EDWARD P. BRENNAN
EDWARD P. BRENNAN
Deputy Brennan was working the graveyard watch with S.P. Officer Eskel “Ed” Sholin during the early morning hours of July 21. The night had been eventful. Earlier, the two officers had responded to the sound of gunshots in the area south of the rail yards.
The first volley rang out at about 1 o’clock that morning. The officers investigated but found nothing. At about 4 0′ clock more shots were heard. Officers checked the shacks on the south side of the tracks but again found nothing. People in Tracy were awakened once again by a number of gunshots fired in rapid succession around 5:00 a.m. Deputy Brennan responded to the camp south of the tracks to investigate.
S.P. Officer Sholin was responding and was about 100 yards away when he saw Deputy Brennan approach two men near the shacks and start talking with them. Sholin could not hear what was being said. He said that Brennan had his hands on his belt and that from his actions he was commanded to put his hands up. Brennan complied, but the two men fired on him. Deputy Brennan fell near the spot where he was hit but managed to fire one shot at his attackers.
Officer Sholin also fired at the fleeing men a number of times, but they got away. One ran westward on Third Street while the other ran south on Central Avenue.
Deputy Brennan had been hit five times. One bullet had struck him in the breast, one lodged in his left leg and three entered his back. He was rushed to the offices of Dr. M. V. Turley in Tracy, gravely wounded. Brennan said nothing after the shooting but smiled at the doctor as he was being placed on a table. He died a moment later.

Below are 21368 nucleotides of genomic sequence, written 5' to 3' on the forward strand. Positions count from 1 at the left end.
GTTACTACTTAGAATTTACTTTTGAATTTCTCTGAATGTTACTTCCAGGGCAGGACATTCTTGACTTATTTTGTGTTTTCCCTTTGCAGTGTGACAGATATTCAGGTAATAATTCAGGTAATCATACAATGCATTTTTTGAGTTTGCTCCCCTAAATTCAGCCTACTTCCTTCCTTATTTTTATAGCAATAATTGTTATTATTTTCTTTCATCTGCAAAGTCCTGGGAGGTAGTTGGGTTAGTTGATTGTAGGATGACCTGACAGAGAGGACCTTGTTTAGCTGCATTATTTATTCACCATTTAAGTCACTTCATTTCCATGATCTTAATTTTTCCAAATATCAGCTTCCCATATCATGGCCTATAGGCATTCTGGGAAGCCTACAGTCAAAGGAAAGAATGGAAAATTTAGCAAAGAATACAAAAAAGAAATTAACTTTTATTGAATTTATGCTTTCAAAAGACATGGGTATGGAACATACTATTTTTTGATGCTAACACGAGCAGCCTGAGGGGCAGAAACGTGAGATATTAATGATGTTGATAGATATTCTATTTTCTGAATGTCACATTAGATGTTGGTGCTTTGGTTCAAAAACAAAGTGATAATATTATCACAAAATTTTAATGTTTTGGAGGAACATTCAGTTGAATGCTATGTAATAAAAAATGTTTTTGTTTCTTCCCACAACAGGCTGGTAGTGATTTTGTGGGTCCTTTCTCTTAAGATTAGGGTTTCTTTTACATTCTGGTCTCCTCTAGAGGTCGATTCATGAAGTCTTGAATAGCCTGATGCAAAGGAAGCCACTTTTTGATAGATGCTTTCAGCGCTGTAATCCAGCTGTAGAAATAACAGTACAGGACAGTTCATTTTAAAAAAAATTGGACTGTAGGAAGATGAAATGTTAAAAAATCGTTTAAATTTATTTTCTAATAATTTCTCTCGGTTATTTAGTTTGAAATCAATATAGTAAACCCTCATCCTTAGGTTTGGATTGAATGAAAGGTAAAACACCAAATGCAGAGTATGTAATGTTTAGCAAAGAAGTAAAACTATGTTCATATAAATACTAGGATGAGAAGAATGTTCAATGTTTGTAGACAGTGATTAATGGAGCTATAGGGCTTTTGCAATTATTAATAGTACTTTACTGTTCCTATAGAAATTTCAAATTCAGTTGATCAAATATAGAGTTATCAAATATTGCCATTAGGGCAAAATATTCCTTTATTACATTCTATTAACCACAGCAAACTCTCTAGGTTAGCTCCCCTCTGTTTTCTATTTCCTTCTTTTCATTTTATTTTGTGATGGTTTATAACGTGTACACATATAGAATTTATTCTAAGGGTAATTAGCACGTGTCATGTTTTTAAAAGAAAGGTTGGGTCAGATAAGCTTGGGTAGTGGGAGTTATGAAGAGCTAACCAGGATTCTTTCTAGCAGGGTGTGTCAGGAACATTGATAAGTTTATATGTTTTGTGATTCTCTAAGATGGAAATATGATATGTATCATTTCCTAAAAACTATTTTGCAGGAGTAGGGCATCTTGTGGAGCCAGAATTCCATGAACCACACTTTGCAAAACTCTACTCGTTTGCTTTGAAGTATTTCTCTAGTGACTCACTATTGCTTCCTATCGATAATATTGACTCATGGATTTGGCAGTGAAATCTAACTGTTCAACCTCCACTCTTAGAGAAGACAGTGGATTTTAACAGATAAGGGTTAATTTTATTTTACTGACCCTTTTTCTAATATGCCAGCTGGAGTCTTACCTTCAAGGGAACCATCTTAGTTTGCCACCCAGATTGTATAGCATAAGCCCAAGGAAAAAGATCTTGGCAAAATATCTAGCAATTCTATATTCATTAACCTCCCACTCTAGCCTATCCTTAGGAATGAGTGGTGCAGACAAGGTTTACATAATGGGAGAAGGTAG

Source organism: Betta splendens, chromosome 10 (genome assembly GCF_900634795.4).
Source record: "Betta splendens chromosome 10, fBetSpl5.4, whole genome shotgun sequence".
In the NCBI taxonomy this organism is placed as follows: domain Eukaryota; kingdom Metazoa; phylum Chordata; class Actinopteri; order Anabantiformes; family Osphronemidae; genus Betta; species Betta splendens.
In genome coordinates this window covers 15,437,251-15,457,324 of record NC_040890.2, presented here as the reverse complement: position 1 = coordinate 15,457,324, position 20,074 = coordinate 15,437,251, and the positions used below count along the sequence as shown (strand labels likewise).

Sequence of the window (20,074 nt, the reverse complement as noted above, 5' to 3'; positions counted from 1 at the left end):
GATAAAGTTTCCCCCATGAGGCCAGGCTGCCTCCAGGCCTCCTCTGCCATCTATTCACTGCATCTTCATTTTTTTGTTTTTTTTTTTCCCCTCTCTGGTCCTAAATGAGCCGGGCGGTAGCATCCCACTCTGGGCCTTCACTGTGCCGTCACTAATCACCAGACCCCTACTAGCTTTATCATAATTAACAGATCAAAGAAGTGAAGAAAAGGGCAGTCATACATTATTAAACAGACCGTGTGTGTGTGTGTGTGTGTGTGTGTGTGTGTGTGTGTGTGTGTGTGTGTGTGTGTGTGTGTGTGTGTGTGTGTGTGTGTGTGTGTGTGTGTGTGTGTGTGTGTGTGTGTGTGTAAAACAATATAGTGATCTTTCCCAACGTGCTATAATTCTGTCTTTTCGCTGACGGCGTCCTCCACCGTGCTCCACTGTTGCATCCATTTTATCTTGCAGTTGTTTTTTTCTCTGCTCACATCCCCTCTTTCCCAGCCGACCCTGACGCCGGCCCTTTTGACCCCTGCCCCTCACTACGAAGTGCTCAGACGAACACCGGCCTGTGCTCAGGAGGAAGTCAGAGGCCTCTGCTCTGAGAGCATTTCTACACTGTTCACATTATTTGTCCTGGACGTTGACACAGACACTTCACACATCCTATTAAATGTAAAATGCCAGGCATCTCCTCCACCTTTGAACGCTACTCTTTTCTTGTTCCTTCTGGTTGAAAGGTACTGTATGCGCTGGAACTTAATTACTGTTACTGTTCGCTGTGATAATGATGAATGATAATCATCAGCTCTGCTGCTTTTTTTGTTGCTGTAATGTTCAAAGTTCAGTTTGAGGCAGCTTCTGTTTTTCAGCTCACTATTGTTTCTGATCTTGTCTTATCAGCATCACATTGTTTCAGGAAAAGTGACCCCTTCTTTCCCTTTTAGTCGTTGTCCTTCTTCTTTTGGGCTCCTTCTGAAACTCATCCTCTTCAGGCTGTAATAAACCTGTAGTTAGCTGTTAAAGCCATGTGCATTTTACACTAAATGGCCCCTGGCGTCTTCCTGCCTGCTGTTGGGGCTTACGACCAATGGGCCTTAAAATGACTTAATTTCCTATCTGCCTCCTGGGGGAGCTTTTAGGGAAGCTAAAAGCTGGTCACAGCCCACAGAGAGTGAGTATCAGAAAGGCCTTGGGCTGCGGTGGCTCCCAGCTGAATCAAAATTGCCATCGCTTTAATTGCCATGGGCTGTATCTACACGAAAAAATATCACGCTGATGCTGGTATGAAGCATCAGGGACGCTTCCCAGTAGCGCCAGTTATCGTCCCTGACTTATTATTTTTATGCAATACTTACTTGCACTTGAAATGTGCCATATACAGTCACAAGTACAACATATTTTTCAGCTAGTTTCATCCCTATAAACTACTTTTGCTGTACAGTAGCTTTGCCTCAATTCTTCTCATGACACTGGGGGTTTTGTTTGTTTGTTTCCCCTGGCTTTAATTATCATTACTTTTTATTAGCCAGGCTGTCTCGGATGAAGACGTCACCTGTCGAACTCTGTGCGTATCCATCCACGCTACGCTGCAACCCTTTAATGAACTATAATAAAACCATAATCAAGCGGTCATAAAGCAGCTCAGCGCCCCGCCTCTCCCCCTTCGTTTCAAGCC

Tracy officers arrived on the scene and the sheriff was summoned from Stockton. Sheriff Riecks, Deputy Jesse Wheatley, and Deputy District Attorney Morgan Sanborn arrived to assist with the investigation. Local officers posted men to watch every train and guard the roads. The city was combed, but no trace of the pair was found.
Word of the killing of Deputy Brennan was sent to all law enforcement officers. Then, on Monday, July 24, 1922, one of the killers was found. Jesus Gomez, a 23-year-old who worked near Tracy, was taken off of a freight train in Reno, Nevada after officers there found he matched the description of one of the shooters.
While in the office of the police chief in Reno, Gomez signed a confession, stating he had been hired to kill the deputy by a tall man in the Tracy roundhouse who paid him $10.00. They lured Deputy Brennan to an out-of-the-way spot by firing a pistol in the air, and fired six shots at him when his back was turned, Gomez told officers. According to a local newspaper article Gomez “refused flat-footed to say a word as to who the other man was or where he went after the firing.”
Gomez was returned to Stockton by train. He gave officers various tales about his identity but he did not provide an alibi. He was positively identified by Ed Sholin as one of the killers.
Gomez was brought to the scene of the shooting and he pointed out what took place. He told officers that he had used a .32 caliber revolver, which matched the bullets taken from Deputy Brennan’s body.
Deputy Brennan was buried in an unmarked grave in the Rural Cemetery in Stockton. He was 37 years old and left a wife and one child.
Jesus Gomez was committed to the Clark sanitarium in Stockton. He was never tried for Deputy Brennan’s murder. His fate is unknown.